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Old 02-20-2009, 04:00 AM
Louisville Joe Louisville Joe is offline
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Join Date: Jul 2004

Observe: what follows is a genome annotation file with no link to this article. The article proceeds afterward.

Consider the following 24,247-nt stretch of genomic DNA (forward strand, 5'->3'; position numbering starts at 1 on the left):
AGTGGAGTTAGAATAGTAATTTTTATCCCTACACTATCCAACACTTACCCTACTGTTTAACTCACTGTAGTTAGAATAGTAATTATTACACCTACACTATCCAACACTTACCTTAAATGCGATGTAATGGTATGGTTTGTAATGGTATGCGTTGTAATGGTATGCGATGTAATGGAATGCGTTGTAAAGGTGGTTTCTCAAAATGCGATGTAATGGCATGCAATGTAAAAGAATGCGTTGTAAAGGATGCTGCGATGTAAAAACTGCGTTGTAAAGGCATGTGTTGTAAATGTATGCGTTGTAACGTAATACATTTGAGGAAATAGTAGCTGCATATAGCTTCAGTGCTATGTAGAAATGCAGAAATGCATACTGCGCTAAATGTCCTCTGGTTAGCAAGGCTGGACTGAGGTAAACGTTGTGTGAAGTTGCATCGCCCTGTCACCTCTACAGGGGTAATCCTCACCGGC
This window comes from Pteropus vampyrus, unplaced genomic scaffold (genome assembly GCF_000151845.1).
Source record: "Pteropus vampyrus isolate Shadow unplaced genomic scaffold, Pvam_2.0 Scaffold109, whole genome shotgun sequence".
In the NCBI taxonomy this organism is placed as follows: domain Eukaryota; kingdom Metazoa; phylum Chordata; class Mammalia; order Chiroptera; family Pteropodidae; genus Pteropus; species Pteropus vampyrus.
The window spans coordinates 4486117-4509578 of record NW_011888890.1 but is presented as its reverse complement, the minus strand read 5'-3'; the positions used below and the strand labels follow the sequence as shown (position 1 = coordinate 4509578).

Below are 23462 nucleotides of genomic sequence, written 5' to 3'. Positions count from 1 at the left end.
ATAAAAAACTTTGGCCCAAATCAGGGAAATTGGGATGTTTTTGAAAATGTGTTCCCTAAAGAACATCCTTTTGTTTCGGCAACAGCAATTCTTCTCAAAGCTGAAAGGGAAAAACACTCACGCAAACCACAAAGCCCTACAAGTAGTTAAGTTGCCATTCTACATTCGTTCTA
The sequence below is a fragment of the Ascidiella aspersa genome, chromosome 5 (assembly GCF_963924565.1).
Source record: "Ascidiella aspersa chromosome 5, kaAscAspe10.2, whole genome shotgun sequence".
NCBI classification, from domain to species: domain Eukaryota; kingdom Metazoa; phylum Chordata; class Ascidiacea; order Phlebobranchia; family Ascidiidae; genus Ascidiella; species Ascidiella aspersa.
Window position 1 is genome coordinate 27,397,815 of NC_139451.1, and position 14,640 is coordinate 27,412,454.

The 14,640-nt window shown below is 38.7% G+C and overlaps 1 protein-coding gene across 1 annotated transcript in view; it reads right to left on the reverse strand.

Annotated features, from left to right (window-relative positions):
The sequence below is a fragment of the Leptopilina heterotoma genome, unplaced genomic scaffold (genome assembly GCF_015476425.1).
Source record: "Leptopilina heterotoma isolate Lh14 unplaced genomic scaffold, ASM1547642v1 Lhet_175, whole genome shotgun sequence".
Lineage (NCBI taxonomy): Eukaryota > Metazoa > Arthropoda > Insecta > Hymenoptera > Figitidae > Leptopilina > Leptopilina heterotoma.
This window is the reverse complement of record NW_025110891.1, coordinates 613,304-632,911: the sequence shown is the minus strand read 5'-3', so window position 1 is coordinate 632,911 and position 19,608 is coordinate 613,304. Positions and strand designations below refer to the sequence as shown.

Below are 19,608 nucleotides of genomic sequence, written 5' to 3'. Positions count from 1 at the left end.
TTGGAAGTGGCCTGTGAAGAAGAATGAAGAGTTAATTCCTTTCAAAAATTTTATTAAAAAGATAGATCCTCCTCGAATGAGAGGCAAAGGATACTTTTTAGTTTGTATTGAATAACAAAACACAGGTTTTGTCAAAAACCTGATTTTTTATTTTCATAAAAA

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I agree with Dave Fritz. The Super Duty Fords were as good if not better than any other comparibly sized gasoline engine in it's day. The GMC V-6's might have been a bit better, but they were more modern with better cylinder head design and a very short stroke. They would really lug. There were 637 cubic inch V-8 and a 702 cubic inch V-12 versions too that were real powerhouses. The Reo/White V-8's were well respected, but I have no experience with them. All these large gasoline engines were popular in fire apparatus, as fire departments were among the last heavy truck users to go diesel. I am from Los Angeles, and anyone who lived in L.A. before the mid-70's remembers well the Hall-Scott powered Crown Firecoaches. Crown was primarily a school bus manufacturer (right in downtown L.A., if you can believe it!) but did build some fire apparatus. Crown favored the big 935 and 1091 cubic inch Hall Scotts. These engines were in-line 6's with aluminum hemi heads, overhead cam, dual ignition, and 5 barrel Zenith carburetors (some of the late versions had 2 Holley 4bbls). Many of those old 50's era Crowns ran a 1250 g.p.m. pump, and a few had 2000 g.p.m. pumps. They would often beat the ambulance to the incident as well. Absolute monsters. Crown build some smaller pumpers on Ford C trucks with 534's too.
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